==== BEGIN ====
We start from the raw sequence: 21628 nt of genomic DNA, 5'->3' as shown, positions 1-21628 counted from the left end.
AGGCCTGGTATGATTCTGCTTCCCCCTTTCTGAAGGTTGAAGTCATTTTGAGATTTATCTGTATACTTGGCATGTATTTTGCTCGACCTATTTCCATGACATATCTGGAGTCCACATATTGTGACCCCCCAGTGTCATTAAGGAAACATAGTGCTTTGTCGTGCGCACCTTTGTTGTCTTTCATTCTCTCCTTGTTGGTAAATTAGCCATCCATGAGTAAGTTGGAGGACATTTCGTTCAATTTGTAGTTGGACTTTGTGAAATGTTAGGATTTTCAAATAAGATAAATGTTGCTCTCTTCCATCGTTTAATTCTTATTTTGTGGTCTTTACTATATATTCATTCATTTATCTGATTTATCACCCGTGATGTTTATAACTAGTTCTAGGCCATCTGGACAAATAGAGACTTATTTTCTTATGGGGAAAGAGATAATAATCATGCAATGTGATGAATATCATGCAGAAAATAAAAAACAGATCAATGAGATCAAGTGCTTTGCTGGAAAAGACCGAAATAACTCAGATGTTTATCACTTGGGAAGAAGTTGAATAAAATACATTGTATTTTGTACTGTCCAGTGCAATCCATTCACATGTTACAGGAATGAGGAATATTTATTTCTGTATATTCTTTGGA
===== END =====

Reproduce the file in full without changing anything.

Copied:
We start from the raw sequence: 21628 nt of genomic DNA, 5'->3' as shown, positions 1-21628 counted from the left end.
AGGCCTGGTATGATTCTGCTTCCCCCTTTCTGAAGGTTGAAGTCATTTTGAGATTTATCTGTATACTTGGCATGTATTTTGCTCGACCTATTTCCATGACATATCTGGAGTCCACATATTGTGACCCCCCAGTGTCATTAAGGAAACATAGTGCTTTGTCGTGCGCACCTTTGTTGTCTTTCATTCTCTCCTTGTTGGTAAATTAGCCATCCATGAGTAAGTTGGAGGACATTTCGTTCAATTTGTAGTTGGACTTTGTGAAATGTTAGGATTTTCAAATAAGATAAATGTTGCTCTCTTCCATCGTTTAATTCTTATTTTGTGGTCTTTACTATATATTCATTCATTTATCTGATTTATCACCCGTGATGTTTATAACTAGTTCTAGGCCATCTGGACAAATAGAGACTTATTTTCTTATGGGGAAAGAGATAATAATCATGCAATGTGATGAATATCATGCAGAAAATAAAAAACAGATCAATGAGATCAAGTGCTTTGCTGGAAAAGACCGAAATAACTCAGATGTTTATCACTTGGGAAGAAGTTGAATAAAATACATTGTATTTTGTACTGTCCAGTGCAATCCATTCACATGTTACAGGAATGAGGAATATTTATTTCTGTATATTCTTTGGA